It should be noted that an original word may have more than one transliteration. For instance, the English name “Beaufort” has several possible Chinese terms {“?j?? “?j?ò ” (Paofo), “?Z?? ”(Pufu), “?j?ò?S ” (Paofu),

”(Paofote)}. The TUs of the word “Beaufort” were

automatically and dynamically constructed and aligned with their corresponding transliteration TUs via the proposed model. The results are shown in Figure 10.

B ea u f or t

B ea u f or t

P

a

o f ?j??

u

-

P

a ?j?ò

o f

o

-

B ea u f o r t

B ea u f or t

P

-

u f ?Z??

u - -

P

a o f ?j?ò ?S

o

te

Figure 10. TU alignment of “Beaufort” and corresponding transliterations. Although Knight and Graehl [12] applied EM to automatically learn similarities of English-Japanese name pairs, English words and Japanese katakana words have to be converted into English sounds and Japanese sounds, respectively, via pronunciation dictionaries. Each English sound can map to one or more Japanese sounds. Compared with their study, one of the advantages of our approach is that we do not have to find the exact pronunciations via dictionary lookup or various grapheme-to-phoneme rules. To be more specific, a set of often-used Chinese characters for transliteration was selected from the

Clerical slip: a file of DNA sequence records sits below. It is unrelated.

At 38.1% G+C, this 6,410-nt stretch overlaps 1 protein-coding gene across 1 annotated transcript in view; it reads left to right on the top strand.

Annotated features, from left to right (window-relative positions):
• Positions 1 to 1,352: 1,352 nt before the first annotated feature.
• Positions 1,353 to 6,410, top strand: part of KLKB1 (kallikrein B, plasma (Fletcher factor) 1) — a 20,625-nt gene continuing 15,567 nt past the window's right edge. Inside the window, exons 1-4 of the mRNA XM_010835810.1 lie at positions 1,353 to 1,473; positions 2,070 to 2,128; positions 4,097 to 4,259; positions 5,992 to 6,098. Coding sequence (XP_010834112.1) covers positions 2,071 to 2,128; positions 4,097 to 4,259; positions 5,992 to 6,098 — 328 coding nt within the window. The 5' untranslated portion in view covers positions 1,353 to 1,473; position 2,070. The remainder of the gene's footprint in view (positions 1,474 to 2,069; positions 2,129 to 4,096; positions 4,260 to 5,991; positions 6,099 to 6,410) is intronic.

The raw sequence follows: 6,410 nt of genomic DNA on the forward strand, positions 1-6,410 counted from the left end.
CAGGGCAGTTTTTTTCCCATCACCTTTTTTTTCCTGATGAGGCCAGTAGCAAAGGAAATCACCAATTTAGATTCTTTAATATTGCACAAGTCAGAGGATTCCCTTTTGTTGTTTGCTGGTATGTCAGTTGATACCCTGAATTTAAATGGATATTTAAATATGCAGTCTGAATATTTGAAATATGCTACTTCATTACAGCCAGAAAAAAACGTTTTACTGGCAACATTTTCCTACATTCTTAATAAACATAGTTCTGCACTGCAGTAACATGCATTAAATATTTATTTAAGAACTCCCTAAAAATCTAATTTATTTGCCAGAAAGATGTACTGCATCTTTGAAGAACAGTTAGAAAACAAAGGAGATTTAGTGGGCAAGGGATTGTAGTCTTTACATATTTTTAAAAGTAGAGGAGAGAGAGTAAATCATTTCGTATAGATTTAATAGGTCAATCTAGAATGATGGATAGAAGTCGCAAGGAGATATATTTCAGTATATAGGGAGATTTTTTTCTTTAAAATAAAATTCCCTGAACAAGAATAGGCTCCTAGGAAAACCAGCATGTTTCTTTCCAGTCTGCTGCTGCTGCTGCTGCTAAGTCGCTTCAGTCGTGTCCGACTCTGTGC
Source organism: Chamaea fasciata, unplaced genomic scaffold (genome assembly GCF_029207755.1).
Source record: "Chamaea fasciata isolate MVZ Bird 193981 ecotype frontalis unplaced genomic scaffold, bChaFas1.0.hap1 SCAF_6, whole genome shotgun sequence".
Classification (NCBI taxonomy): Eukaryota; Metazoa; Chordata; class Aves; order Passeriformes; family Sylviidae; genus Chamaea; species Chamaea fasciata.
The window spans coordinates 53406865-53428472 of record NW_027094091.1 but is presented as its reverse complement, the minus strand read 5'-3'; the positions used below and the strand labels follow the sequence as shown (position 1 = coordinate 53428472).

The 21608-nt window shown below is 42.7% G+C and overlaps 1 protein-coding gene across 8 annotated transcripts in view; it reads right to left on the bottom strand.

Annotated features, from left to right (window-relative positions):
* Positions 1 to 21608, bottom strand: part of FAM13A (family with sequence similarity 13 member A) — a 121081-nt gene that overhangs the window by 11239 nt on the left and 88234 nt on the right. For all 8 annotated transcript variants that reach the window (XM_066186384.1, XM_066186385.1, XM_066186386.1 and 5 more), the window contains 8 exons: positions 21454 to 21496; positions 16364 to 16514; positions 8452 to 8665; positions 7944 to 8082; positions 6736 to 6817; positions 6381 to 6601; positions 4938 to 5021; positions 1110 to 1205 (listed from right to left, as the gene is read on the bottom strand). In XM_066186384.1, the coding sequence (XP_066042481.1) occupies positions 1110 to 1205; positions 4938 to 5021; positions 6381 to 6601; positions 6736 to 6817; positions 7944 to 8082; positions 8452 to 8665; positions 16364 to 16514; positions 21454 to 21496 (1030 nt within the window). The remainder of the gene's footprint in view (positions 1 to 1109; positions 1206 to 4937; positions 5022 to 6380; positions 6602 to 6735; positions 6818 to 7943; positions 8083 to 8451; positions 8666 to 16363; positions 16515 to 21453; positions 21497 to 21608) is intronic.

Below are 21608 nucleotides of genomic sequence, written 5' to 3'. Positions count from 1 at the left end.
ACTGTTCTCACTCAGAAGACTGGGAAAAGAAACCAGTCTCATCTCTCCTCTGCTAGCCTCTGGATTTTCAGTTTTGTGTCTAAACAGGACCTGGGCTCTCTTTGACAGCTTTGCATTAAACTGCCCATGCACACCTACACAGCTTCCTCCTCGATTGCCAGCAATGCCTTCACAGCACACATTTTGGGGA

27

collected corpora. Although many Chinese characters have more than one pronunciation, we found that almost all the characters used for transliteration have unique pronunciations. For those Chinese characters not used for transliteration, we choose the most frequently used pronunciation instead. Since we focus on transliterated words, we do not apply any Chinese pronunciation disambiguation algorithm to decide the exact pronunciation for each character. Thus, the Romanization of Chinese Characters can be conducted directly via table lookup instead of using a pronunciation dictionary. Moreover, to accelerate the convergence of EM training and reduce noisy TU pairs at grapheme-level string mapping, we adopt a many-to-many mapping under the constraints of a limited set of matched types based on phonetic knowledge. The maximum lengths of English and Chinese TUs are 3 and 5, respectively. Table 7 shows the match types and English and Chinese TUs obtained in our experiments.